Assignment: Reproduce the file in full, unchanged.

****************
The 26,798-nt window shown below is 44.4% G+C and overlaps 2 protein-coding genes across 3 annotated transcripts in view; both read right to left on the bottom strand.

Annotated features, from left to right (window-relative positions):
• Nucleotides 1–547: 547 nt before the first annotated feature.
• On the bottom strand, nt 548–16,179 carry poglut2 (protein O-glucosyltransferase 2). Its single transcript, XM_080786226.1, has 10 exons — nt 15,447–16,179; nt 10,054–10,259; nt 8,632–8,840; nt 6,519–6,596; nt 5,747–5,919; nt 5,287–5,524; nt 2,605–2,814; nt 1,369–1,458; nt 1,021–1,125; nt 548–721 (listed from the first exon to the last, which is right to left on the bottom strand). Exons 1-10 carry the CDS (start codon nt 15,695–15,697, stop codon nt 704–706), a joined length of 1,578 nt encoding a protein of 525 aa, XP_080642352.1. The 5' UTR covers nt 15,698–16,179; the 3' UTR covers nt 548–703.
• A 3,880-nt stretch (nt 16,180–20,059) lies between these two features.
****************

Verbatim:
The 26,798-nt window shown below is 44.4% G+C and overlaps 2 protein-coding genes across 3 annotated transcripts in view; both read right to left on the bottom strand.

Annotated features, from left to right (window-relative positions):
• Nucleotides 1–547: 547 nt before the first annotated feature.
• On the bottom strand, nt 548–16,179 carry poglut2 (protein O-glucosyltransferase 2). Its single transcript, XM_080786226.1, has 10 exons — nt 15,447–16,179; nt 10,054–10,259; nt 8,632–8,840; nt 6,519–6,596; nt 5,747–5,919; nt 5,287–5,524; nt 2,605–2,814; nt 1,369–1,458; nt 1,021–1,125; nt 548–721 (listed from the first exon to the last, which is right to left on the bottom strand). Exons 1-10 carry the CDS (start codon nt 15,695–15,697, stop codon nt 704–706), a joined length of 1,578 nt encoding a protein of 525 aa, XP_080642352.1. The 5' UTR covers nt 15,698–16,179; the 3' UTR covers nt 548–703.
• A 3,880-nt stretch (nt 16,180–20,059) lies between these two features.